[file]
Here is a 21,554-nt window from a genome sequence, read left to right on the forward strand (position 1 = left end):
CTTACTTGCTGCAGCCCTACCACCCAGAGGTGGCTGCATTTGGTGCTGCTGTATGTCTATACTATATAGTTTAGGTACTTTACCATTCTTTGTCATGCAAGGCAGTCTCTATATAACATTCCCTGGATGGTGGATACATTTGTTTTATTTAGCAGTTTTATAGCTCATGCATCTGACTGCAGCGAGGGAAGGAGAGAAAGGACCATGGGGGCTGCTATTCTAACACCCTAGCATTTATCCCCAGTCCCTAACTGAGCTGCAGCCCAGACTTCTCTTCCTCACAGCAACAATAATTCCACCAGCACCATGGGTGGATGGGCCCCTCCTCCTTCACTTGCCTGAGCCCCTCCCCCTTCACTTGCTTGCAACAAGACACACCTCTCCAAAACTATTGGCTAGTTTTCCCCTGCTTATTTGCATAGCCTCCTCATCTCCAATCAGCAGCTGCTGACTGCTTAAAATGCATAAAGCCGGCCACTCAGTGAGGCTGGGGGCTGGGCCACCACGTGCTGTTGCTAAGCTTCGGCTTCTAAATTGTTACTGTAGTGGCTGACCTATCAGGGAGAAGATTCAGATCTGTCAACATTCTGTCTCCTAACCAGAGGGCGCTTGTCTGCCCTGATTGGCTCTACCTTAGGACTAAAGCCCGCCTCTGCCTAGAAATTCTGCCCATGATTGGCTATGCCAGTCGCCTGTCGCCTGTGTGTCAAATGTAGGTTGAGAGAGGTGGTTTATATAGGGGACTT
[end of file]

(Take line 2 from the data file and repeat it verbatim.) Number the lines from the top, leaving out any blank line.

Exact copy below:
CTTACTTGCTGCAGCCCTACCACCCAGAGGTGGCTGCATTTGGTGCTGCTGTATGTCTATACTATATAGTTTAGGTACTTTACCATTCTTTGTCATGCAAGGCAGTCTCTATATAACATTCCCTGGATGGTGGATACATTTGTTTTATTTAGCAGTTTTATAGCTCATGCATCTGACTGCAGCGAGGGAAGGAGAGAAAGGACCATGGGGGCTGCTATTCTAACACCCTAGCATTTATCCCCAGTCCCTAACTGAGCTGCAGCCCAGACTTCTCTTCCTCACAGCAACAATAATTCCACCAGCACCATGGGTGGATGGGCCCCTCCTCCTTCACTTGCCTGAGCCCCTCCCCCTTCACTTGCTTGCAACAAGACACACCTCTCCAAAACTATTGGCTAGTTTTCCCCTGCTTATTTGCATAGCCTCCTCATCTCCAATCAGCAGCTGCTGACTGCTTAAAATGCATAAAGCCGGCCACTCAGTGAGGCTGGGGGCTGGGCCACCACGTGCTGTTGCTAAGCTTCGGCTTCTAAATTGTTACTGTAGTGGCTGACCTATCAGGGAGAAGATTCAGATCTGTCAACATTCTGTCTCCTAACCAGAGGGCGCTTGTCTGCCCTGATTGGCTCTACCTTAGGACTAAAGCCCGCCTCTGCCTAGAAATTCTGCCCATGATTGGCTATGCCAGTCGCCTGTCGCCTGTGTGTCAAATGTAGGTTGAGAGAGGTGGTTTATATAGGGGACTT